Have you ever seen an indoor parking lot of Bat Mobiles? 

I was asked to help their amazing staff prepare some animation art as well as some television artifacts for an upcoming exhibit at the Paley Media Center.

From television, does anyone have an idea whose eyeglasses and necktie tie this is?

Monday, January 16, 2012


The subject of the tintype shown here is my great-grand mother on my father's side, Emma.
My challenge in framing is that this piece is small and I want a large image to frame. I think
enlarging the image in Photo Shop and making a second cutout in the matting to reveal the original piece will work.  Using special acrylic to reduce the risk of ultraviolet damage is a good idea.
A moulding of Victorian design would be appropriate, I think.

According to Dave Mishkin, a tintype is a photograph made on a sheet of iron instead of a piece of paper. In 1856 Hamilton Smith patented the process for producing tintypes. Most tintypes were brownish in color and the most common size was about 2 ½ " x 3 ½". Tintypes were popular from1856 until the early 1900's. Tintypes were also called ferrotypes and melainotypes. Many tintypes were put in cases making it more difficult to differentiate them from a daguerreotype. Many tintypes were placed in a paper or cardboard frame while others were used in jewelry or in photo albums. The photographer would frequently clip the corners to make the insertion in the paper or cardboard frame easier. You may find very small tintypes (about postage stamp size) in a photograph album. These were called Gem tintypes. Some schools had photographic albums for their graduating classes and they used the Gem sized tintypes for insertion in the albums. Tintypes were produced in the millions in the United States and are very commonly found today. Just like daguerreotypes, some of the tintypes were cased. Being cased makes it more difficult to distinguish the tintype from a daguerreotype.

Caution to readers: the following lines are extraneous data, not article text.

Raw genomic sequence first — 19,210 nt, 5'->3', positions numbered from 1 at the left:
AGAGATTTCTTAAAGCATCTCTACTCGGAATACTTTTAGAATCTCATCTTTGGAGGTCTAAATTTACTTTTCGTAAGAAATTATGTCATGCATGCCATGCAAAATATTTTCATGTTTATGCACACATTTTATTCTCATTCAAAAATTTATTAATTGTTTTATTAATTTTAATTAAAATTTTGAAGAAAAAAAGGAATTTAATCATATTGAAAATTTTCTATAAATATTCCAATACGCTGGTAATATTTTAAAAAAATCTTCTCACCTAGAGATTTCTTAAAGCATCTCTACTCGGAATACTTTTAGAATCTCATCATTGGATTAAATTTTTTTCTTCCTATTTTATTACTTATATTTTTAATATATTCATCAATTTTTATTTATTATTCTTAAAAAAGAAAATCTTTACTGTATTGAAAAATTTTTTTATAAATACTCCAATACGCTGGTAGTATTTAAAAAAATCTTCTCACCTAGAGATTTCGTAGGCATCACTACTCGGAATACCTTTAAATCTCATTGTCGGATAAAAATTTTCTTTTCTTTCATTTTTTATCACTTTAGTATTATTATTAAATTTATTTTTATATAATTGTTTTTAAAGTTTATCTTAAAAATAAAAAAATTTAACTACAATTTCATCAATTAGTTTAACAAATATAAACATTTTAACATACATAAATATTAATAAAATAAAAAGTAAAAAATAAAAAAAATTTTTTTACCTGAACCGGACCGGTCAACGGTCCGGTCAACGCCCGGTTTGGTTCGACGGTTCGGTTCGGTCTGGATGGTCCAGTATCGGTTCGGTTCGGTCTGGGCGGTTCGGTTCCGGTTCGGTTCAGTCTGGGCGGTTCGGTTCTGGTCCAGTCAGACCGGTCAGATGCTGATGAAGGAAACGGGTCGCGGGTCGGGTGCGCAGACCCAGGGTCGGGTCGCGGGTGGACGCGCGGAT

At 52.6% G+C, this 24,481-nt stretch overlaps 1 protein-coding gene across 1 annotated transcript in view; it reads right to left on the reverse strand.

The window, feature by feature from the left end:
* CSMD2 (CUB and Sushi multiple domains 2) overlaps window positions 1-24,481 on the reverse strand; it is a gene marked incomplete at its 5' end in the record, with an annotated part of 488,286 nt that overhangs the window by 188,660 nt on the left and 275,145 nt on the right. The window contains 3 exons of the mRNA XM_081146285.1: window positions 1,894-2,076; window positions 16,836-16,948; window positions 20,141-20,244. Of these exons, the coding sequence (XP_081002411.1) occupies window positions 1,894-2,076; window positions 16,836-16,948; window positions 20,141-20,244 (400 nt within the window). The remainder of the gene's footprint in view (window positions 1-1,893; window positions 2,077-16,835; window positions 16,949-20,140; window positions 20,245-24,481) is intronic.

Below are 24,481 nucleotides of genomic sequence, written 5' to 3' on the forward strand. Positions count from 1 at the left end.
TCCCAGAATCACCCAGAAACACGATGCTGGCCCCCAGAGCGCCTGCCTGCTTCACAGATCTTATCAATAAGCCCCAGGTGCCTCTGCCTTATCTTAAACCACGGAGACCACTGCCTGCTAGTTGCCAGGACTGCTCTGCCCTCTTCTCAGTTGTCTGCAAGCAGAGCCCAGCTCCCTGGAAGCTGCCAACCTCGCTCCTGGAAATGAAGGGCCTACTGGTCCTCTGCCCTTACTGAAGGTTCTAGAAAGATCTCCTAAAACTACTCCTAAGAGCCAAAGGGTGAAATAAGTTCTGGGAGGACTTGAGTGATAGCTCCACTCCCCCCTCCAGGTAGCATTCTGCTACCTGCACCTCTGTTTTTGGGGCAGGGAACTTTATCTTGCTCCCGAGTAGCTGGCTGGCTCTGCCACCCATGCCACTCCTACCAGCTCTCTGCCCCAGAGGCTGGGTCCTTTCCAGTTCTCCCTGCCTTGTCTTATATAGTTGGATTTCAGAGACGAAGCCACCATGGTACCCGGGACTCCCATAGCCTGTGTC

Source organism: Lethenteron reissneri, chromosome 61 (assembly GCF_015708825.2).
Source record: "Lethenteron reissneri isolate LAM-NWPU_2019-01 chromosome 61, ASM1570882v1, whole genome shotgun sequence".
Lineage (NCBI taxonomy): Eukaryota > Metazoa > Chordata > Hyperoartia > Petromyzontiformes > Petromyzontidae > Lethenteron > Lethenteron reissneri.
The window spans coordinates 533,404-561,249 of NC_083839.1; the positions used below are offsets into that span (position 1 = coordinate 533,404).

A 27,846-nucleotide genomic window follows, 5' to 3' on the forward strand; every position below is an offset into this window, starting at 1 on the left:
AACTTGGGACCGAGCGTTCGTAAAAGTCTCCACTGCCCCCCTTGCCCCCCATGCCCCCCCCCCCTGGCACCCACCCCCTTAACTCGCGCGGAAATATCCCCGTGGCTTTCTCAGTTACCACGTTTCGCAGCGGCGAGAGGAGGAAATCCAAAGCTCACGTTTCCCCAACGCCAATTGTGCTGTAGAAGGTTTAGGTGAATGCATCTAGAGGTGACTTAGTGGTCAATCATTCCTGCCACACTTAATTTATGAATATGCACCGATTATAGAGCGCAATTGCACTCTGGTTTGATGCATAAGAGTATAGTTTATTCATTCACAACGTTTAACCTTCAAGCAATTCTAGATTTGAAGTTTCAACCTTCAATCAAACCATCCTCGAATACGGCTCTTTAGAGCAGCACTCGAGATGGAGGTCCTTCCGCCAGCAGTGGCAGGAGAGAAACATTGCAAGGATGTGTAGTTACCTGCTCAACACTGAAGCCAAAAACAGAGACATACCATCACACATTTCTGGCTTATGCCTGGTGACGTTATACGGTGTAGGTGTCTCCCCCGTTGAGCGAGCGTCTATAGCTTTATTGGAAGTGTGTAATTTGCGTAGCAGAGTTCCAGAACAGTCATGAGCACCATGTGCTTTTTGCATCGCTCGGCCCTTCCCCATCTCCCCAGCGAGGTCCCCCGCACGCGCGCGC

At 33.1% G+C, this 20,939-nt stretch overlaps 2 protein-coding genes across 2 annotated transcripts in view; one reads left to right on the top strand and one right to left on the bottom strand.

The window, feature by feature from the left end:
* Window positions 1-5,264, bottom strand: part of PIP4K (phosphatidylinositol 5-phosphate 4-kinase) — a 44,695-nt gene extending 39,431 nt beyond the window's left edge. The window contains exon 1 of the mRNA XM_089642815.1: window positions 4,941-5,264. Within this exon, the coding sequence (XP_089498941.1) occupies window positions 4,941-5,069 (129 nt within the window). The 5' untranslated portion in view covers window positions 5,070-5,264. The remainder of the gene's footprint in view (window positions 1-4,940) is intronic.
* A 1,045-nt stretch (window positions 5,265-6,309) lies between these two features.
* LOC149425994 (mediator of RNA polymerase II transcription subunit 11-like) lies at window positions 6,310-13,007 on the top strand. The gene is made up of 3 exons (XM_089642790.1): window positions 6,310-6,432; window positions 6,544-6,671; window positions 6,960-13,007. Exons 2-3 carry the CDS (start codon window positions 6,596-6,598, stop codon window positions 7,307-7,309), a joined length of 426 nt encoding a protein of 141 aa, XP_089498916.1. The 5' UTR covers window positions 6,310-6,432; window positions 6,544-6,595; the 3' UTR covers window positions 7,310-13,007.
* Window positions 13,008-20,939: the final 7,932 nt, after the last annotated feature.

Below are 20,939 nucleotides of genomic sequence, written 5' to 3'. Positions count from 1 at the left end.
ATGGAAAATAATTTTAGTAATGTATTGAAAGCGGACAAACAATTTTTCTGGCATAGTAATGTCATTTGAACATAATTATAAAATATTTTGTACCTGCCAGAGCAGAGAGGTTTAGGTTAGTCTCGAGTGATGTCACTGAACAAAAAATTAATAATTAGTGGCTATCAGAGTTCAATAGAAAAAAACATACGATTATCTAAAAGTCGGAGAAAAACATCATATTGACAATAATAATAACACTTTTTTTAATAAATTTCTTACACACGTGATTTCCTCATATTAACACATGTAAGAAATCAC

After processing, most tintypes were varnished to protect the surface from abrasions and atmospheric conditions. Today you will find that many tintypes that were varnished are experiencing a cracking in the varnish coating. From the time it was introduced to the early 1900's tintypes were the preferred photographic process used by itinerant and street photographers. Tintypes were made mostly for portrait photography because of their relatively low cost and rapid development times. However, the image quality was not quite as good as other photographic methods.


Tintype of Herbert Hoover.
Tintype, also melainotype and ferrotype, is a photograph made by creating a direct positive on a sheet of iron metal that is blackened by painting, lacquering or enamelling and is used as a support for a collodion photographic emulsion.
Photographers usually worked outside at fairs, carnivals etc. and as the support of the tintype (there is no actual tin used) is resilient and does not need drying, photographs can be produced only a few minutes after the picture is taken.
An ambrotype uses the same process and methods on a sheet of glass that is mounted in a case with a black backing so the underexposed negative image appears as a positive. Tintypes did not need mounting in a case and were not as delicate as photographs that used glass for the support.